A casino is a gambling establishment, usually featuring one or more games of chance. The most common games are roulette, baccarat, blackjack, and video poker. Some casinos also offer keno, faro, and other card games. Most casino games have a built-in advantage for the house, which is called the house edge. The house edge can be low (as little as two percent) or high, depending on the game and how it is played. The house edge is the casino’s profit, which it uses to pay winners and cover operating costs.
A casino might also offer complimentary items or comps to attract customers and encourage them to gamble. It might use waiters to serve drinks, or it might give away free food. It might even stage events, such as concerts or sports contests, to create a buzz and draw attention to itself. A casino might use chips instead of cash to make it harder for people to keep track of their winnings or losses.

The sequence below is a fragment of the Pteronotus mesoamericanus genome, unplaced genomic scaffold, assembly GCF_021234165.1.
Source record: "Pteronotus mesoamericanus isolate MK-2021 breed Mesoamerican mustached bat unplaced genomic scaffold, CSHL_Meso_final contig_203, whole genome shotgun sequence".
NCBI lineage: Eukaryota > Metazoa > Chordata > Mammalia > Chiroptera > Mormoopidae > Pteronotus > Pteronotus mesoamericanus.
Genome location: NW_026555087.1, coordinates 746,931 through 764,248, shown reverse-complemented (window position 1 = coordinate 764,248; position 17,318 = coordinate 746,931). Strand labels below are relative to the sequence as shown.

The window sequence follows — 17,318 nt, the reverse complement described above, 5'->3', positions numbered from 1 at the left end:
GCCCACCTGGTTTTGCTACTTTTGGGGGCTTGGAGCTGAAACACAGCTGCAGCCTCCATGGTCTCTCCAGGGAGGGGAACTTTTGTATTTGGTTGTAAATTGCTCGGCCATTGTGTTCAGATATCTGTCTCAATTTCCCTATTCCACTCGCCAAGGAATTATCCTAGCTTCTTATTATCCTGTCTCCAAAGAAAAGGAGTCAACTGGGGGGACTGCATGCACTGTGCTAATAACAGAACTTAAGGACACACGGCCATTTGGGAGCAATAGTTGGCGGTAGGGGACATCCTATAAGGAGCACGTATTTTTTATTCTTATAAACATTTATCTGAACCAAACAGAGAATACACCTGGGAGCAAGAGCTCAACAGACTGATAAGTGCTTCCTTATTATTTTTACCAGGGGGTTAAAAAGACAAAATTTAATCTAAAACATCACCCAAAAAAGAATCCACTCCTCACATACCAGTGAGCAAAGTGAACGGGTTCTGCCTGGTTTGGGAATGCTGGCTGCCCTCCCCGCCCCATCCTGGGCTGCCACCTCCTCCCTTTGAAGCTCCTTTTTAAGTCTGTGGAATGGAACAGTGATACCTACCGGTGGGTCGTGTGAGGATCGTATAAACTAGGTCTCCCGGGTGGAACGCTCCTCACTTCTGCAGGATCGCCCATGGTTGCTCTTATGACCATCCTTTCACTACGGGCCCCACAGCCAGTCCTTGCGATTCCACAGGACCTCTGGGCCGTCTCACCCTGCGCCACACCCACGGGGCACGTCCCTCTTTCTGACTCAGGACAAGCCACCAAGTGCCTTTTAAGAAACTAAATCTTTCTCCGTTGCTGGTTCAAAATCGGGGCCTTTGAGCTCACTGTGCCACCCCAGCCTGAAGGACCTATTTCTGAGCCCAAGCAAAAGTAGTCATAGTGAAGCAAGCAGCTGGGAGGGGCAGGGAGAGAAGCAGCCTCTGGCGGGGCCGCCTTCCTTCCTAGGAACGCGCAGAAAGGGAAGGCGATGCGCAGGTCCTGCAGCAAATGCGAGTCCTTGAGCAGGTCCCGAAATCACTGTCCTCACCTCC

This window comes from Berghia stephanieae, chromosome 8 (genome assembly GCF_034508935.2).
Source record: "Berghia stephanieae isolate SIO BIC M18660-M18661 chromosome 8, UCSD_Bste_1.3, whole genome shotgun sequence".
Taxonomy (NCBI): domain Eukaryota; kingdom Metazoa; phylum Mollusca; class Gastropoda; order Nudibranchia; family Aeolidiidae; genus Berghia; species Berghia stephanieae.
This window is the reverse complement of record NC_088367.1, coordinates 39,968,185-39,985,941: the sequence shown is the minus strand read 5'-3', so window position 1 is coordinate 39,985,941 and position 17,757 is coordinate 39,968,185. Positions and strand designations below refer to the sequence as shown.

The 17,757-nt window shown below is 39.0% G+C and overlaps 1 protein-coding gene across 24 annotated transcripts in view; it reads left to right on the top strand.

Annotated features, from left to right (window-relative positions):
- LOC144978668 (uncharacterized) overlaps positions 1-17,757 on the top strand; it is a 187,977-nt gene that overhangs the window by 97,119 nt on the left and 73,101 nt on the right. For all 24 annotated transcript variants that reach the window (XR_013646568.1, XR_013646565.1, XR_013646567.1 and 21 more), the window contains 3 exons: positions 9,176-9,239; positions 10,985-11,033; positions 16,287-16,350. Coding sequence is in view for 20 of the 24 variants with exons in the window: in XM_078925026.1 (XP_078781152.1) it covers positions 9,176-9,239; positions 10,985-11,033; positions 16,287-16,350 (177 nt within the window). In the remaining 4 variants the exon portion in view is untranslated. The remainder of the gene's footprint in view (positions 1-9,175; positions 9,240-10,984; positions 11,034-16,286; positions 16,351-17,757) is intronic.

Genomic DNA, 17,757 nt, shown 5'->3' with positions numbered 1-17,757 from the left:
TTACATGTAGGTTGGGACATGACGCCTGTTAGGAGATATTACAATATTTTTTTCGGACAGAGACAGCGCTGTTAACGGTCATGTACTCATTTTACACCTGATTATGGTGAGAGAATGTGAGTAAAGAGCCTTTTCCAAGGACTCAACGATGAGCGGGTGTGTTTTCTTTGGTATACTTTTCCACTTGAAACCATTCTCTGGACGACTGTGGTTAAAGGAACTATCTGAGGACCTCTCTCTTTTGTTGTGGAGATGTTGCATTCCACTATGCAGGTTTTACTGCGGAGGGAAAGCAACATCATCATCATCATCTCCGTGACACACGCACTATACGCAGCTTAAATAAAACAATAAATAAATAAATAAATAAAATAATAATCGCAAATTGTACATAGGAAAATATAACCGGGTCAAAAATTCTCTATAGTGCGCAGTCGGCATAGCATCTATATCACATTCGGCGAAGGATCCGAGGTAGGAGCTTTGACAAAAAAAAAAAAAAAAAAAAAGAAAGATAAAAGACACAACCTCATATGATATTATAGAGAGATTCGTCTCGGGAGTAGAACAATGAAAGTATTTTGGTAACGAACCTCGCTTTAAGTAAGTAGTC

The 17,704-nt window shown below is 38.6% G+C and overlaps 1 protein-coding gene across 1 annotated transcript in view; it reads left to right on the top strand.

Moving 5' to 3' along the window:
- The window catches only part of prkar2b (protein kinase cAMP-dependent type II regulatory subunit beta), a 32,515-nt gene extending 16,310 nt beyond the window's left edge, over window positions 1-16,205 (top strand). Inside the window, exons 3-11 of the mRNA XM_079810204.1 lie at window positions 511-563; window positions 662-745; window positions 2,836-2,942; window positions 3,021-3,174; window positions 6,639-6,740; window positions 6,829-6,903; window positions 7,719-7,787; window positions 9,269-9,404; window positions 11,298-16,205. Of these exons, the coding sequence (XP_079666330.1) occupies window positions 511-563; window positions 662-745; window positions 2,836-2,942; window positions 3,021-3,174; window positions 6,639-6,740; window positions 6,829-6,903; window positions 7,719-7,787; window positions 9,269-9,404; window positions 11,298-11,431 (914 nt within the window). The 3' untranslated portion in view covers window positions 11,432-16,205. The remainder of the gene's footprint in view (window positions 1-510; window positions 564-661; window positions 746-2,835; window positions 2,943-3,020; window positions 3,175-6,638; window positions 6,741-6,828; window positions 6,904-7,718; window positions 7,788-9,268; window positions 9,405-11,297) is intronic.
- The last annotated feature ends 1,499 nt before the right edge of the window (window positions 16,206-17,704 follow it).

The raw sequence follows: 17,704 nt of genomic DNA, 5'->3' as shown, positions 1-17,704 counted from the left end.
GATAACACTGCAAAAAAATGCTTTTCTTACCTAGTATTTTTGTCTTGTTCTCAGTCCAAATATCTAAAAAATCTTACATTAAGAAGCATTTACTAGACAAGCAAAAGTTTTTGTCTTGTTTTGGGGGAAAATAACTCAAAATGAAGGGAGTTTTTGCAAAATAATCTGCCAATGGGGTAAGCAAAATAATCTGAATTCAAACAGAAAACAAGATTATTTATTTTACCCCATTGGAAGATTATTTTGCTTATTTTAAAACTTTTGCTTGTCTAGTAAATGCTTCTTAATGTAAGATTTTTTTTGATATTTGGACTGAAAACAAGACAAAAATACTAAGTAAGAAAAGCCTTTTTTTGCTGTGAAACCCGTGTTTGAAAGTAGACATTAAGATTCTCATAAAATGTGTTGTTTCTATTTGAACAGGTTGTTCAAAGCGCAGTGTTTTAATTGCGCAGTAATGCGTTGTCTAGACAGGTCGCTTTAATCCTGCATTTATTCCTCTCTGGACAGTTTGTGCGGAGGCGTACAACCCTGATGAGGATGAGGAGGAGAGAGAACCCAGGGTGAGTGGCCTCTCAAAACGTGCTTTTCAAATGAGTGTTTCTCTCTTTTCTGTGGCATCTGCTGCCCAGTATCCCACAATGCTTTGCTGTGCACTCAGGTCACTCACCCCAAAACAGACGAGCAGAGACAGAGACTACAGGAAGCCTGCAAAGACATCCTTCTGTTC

Although gambling probably existed long before written history, the casino as a place where people could find a variety of ways to gamble under one roof did not develop until the 16th century. This was when a gambling craze swept Europe and wealthy Italian nobles held parties in places called ridotti, where they would play cards, dice, or other games with friends and servants. As casinos became more popular, organized crime figures realized they could put their mob money into casinos and become major players in the business.